Before initiating monitoring new channels, the receiver can be provided with a list of RF channels among which it can search for a FLO signal. This initial list can be obtained from a FLO network by decoding control channel messages. The network can broadcast RF description messages to FLO receivers through the control channel according to a predetermined schedule (e.g., once every superframe, . . . ). A plurality of information fields can be defined and/or populated to facilitate providing such information to the FLO receiver. For instance, an “RFChannelCount” field can contain a number of RF channels that have FLO broadcast. Fields related to RFChannelID, Frequency, and ChannelPlan can contain information related to the channel identifier, the center frequency, and the channel bandwidth of the RF channels indicated in RFChannelCount, respectively. The receiver can search for FLO signal on these RF channel candidates and can determine if FLO broadcast is indeed available or decodable on such channels.
In accordance with such method, monitoring of new RF channels can be initiated, for instance, after a serious failure of FLO operation on a current RF channel, such as a loss of lock in the context of re-acquisition. For example, a receiver can attempt to re-acquire reception on an original RF channel (e.g., the lost channel). If signal lock is not obtained within a re-acquisition timeout for the original channel, the receiver can begin monitoring new RF channels on a candidate list obtained from control channel messages. Since lock of the original channel is already lost, it is not necessary to store and recover the key parameters of blocks such as direct current (DC), automatic gain control (AGC), automatic frequency control (AFC), and timing of the original FLO channel. The receiver can switch to a new RF channel and restart detection of a FLO signal.
Thus, according to the methodology 300, determining whether FLO service is available on another RF channel can be performed. The approach first attempts to detect TDM Pilot 1 (TDM1). After TDM Pilot 1 detection, if the WID detection returns energy weaker than the threshold, FLO signal can be declared unavailable on the new channel. If instead the detected WID energy is higher than the threshold, the receiver continues to decode WOIS and uses the Turbo decoding PER as the detection criterion.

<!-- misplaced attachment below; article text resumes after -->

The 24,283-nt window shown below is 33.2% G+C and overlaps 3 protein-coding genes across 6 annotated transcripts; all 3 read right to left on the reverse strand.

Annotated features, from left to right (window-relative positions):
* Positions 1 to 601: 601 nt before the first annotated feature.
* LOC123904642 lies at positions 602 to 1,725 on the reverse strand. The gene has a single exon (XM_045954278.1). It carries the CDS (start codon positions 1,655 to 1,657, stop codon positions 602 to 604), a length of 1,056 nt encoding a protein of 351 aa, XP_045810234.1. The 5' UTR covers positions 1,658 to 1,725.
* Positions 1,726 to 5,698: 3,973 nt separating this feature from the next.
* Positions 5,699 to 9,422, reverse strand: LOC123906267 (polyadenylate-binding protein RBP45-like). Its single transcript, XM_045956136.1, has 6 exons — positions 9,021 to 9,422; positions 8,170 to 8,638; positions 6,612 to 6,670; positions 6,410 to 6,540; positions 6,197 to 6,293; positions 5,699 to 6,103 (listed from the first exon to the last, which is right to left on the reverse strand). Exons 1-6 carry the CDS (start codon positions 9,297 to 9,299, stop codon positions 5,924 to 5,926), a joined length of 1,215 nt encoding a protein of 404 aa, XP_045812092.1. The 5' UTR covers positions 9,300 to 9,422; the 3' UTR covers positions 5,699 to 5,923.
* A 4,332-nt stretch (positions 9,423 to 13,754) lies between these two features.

To save receiver power consumption, a received signal strength indicator (RSSI) on the new channel can be used as an early-exit condition. For example, after switching to the new channel and the acquisition of direct current (DC) and automatic gain control (AGC), the receiver first calculates the RSSI of the new channel based on a digital variable gain amplifier (DVGA) loop accumulator and AGC gain state information. If the RSSI is higher than a predefined threshold, the receiver may proceed to execute a searching procedure employing one or more criteria as shown in method 300. If not, FLO may be declared unavailable on the new channel.
It will be appreciated that, in accordance with one or more aspects described herein, inferences can be made regarding channel monitoring, FLO signal detection, RF channel switching, etc. As used herein, the term to “infer” or “inference” refers generally to the process of reasoning about or inferring states of the system, environment, and/or user from a set of observations as captured via events and/or data. Inference can be employed to identify a specific context or action, or can generate a probability distribution over states, for example. The inference can be probabilistic-that is, the computation of a probability distribution over states of interest based on a consideration of data and events. Inference can also refer to techniques employed for composing higher-level events from a set of events and/or data. Such inference results in the construction of new events or actions from a set of observed events and/or stored event data, whether or not the events are correlated in close temporal proximity, and whether the events and data come from one or several event and data sources.